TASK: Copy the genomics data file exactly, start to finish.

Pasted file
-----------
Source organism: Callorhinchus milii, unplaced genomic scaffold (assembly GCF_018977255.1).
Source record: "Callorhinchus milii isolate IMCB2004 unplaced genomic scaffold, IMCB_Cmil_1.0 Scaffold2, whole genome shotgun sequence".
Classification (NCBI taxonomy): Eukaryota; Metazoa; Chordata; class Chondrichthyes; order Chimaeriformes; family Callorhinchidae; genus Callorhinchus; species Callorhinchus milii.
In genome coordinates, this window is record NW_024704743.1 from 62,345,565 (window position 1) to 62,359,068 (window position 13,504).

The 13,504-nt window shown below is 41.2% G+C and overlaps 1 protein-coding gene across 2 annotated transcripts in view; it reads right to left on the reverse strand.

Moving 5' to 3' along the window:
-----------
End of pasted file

Source organism: Callorhinchus milii, unplaced genomic scaffold (assembly GCF_018977255.1).
Source record: "Callorhinchus milii isolate IMCB2004 unplaced genomic scaffold, IMCB_Cmil_1.0 Scaffold2, whole genome shotgun sequence".
Classification (NCBI taxonomy): Eukaryota; Metazoa; Chordata; class Chondrichthyes; order Chimaeriformes; family Callorhinchidae; genus Callorhinchus; species Callorhinchus milii.
In genome coordinates, this window is record NW_024704743.1 from 62,345,565 (window position 1) to 62,359,068 (window position 13,504).

The 13,504-nt window shown below is 41.2% G+C and overlaps 1 protein-coding gene across 2 annotated transcripts in view; it reads right to left on the reverse strand.

Moving 5' to 3' along the window: